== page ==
Diversity is a key feature of South Africa, where 11 languages are recognised as official, where community leaders include rabbis and chieftains, rugby players and returned exiles, where traditional healers ply their trade around the corner from stockbrokers and where housing ranges from mud huts to palatial homes with swimming pools.
The diverse communities, however, have not had much representation for long.
Until 1994 South Africa was ruled by a white minority government which was so determined to hang onto power that it took activists most of the last century before they succeeded in their fight to get rid of apartheid and extend democracy to the rest of the population.
The white government which came to power in 1948 enforced a separation of races with its policy called apartheid. It dictated that black and white communities should live in separate areas, travel in different buses and stand in their own queues.
The government introduced grand social engineering schemes such as the forced resettlement of hundreds of thousands of people. It poisoned and bombed opponents and encouraged trouble in neighbouring countries.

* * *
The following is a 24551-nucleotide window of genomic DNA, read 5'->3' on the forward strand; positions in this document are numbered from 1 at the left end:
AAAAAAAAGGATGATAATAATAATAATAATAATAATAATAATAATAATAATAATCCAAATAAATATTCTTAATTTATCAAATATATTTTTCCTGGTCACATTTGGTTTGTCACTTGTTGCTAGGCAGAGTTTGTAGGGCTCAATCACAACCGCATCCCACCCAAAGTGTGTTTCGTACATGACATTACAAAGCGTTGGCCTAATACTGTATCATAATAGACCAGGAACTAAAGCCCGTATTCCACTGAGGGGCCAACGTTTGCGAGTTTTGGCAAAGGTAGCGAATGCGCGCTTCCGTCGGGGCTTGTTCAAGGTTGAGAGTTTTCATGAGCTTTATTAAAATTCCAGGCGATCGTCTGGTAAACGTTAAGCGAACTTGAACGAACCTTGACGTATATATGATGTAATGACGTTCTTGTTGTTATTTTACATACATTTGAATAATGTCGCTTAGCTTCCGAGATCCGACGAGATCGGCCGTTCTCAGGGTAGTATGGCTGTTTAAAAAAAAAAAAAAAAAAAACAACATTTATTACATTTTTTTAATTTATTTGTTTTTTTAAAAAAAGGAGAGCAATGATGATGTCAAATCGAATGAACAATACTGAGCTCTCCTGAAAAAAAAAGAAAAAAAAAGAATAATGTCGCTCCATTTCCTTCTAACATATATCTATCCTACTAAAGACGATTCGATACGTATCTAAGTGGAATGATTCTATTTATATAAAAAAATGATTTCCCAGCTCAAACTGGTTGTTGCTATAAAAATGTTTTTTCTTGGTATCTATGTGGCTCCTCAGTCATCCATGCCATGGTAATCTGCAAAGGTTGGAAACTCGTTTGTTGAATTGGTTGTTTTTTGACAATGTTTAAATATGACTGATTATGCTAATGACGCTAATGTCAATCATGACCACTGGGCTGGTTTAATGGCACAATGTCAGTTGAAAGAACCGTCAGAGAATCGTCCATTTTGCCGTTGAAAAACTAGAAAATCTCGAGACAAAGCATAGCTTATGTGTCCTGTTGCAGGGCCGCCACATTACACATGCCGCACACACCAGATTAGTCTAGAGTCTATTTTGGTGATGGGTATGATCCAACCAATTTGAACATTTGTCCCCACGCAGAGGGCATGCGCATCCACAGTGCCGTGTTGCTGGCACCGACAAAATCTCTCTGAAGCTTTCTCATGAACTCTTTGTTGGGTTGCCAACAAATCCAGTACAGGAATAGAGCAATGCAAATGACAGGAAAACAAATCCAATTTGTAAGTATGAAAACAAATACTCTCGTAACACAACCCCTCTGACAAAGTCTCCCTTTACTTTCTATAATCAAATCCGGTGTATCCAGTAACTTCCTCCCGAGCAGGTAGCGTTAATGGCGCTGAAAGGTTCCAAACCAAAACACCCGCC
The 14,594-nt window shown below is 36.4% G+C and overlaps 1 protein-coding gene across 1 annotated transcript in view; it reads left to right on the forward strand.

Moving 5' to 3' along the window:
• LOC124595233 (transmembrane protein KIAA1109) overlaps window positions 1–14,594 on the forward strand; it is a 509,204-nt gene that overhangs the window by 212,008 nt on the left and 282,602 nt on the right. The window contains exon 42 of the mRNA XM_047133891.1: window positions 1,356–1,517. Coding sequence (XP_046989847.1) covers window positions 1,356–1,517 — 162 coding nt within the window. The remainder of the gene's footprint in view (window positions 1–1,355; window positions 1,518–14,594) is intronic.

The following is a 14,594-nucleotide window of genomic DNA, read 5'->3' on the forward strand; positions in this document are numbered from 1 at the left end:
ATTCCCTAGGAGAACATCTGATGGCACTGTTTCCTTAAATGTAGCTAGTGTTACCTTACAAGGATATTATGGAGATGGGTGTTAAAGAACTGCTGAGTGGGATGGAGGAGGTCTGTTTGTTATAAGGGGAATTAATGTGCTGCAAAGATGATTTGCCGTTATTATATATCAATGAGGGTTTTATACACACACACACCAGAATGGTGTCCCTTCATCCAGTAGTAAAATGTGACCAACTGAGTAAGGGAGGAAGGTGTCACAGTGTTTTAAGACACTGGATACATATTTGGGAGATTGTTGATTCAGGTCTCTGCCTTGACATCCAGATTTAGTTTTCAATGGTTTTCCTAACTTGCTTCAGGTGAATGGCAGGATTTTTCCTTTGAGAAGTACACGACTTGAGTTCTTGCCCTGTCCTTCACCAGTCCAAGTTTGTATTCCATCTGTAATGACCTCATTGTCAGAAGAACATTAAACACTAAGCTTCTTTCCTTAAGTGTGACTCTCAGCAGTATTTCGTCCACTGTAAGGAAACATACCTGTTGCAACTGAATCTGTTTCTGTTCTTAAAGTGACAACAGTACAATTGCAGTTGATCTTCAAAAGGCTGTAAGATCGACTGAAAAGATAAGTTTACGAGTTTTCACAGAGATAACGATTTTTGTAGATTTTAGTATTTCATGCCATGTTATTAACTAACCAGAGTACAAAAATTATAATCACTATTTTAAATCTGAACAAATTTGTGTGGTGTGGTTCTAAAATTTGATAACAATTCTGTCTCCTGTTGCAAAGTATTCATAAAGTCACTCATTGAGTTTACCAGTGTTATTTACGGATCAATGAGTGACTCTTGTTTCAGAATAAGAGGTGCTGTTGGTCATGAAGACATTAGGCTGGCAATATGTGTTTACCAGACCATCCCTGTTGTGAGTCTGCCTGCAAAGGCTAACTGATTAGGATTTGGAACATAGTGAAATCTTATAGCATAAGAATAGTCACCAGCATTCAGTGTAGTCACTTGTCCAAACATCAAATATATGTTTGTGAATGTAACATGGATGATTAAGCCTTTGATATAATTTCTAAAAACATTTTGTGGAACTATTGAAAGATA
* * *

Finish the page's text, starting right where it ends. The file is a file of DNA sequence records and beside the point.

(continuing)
The apartheid government eventually negotiated itself out of power, and the new leadership encouraged reconciliation. But the cost of the years of conflict will be paid for a long time yet, not least in terms of lawlessness, social disruption and lost education.
South Africa faces major problems, but having held three successful national elections as well as local polls since the end of white rule, a democratic culture appears to be taking hold, allowing people at least some say in the search for solutions.
Very much Africa's superpower, South Africa has the continent's biggest economy, with strong financial and manufacturing sectors. It is a leading exporter of minerals and tourism is a key source of foreign exchange. But many South Africans remain poor and unemployment is high.
Land redistribution is an ongoing issue. Most farmland is still white-owned. Having so far acquired land on a "willing buyer, willing seller" basis, officials have signalled that large-scale expropriations are on the cards. The government aims to transfer 30% of farmland to black South Africans by 2014.
South Africa has the second-highest number of HIV/Aids patients in the world. Around one in seven of its citizens is infected with HIV. Free anti-retroviral drugs are available under a state-funded scheme.